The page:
Washday Wiles by Margaret Graham

Washday Wiles

by Margaret Graham

Monday was always regarded as washday, but as far as my Grandmother was concerned, it was a new film release at the cinema. I was recovering from a bout of measles and so as a treat my grandmother asked me if I would like to go with her to see  'Singin' in the Rain'.
            We queued up and eventually got two seats in the front stalls. I was absolutely enraptured with the singing and dancing, and was sorry when the film ended. As we walked back home humming the tunes, my Grandmother suddenly gave a gasp as she remembered she hadn't done her washing.
            My Grandfather came home from work in the shipyard and went out into the backyard to get washed. When he came back in he shouted at my Grandmother. 
             "Maggie! Why is the washing not done?" My Grandmother sheepishly replied that because the wee one, namely me, was in need of a wee treat she took me to the pictures. Well, according to Grandfather it wasn't a good enough excuse and in future the washing had to be done before he came home from work. I looked up at my Grandmother and she winked at me as she replied, "Yes dear" even as my Grandfather was still reprimanding her in the background and knowing full well that next week if there were another good film on she would be in her normal haunt.
            True enough, off she went as usual the following Monday and on her return journey, just as she was approaching her neighbour Mrs Ritchie's house, she stopped to relate the telling off she had received from the previous week. Mrs Ritchie looked over my Grandmother's shoulder and caught sight of Grandfather as he neared the bottom of the street.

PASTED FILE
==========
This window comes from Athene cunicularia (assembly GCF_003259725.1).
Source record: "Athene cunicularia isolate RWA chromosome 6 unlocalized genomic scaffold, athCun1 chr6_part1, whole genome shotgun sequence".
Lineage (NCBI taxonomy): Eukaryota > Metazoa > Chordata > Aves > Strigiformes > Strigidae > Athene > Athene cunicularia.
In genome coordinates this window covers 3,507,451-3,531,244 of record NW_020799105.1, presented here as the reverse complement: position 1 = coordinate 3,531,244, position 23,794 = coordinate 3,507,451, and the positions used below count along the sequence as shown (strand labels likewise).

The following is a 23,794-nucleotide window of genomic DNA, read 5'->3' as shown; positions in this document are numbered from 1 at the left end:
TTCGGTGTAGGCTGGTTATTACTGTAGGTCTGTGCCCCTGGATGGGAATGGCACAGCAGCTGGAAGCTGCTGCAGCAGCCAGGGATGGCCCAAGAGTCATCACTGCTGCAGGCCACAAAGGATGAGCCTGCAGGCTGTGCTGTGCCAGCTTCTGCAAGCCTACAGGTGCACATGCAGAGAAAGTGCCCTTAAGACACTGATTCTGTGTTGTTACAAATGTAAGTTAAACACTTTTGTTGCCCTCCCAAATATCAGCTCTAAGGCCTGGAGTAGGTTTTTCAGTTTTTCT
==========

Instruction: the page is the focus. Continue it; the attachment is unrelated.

"My God, Maggie! Here's your John and you're in for it the day again."
            "Keep him talking Sadie, I'll see you later" my Grandmother shouted back to Mrs Ritchie, as she hurried to get home before Grandfather. Hastily she gathered up all the washing, took it out into the back garden, methodically turned all the garments outside in, pegged them on the washing line, and put the clothes' pole up. The washing was blowing like banners when the sound of the key turned in the front door.
            My Grandmother, looking the picture of innocence and humming to herself as she stirred the pot of stew she had made earlier in the day, waited as Grandfather made his way to the backyard for his ritual wash at the outside tap. He was still drying his hands and arms, as he came in nodding approvingly.
             "See! I told you if you stayed out of the pictures you could be like the rest of the women in the street and have your washing done at the right time."
            Smiling, she just answered. "Yes, dear."
            My Grandfather never ever knew that washday in his household was Tuesday.

Margaret Graham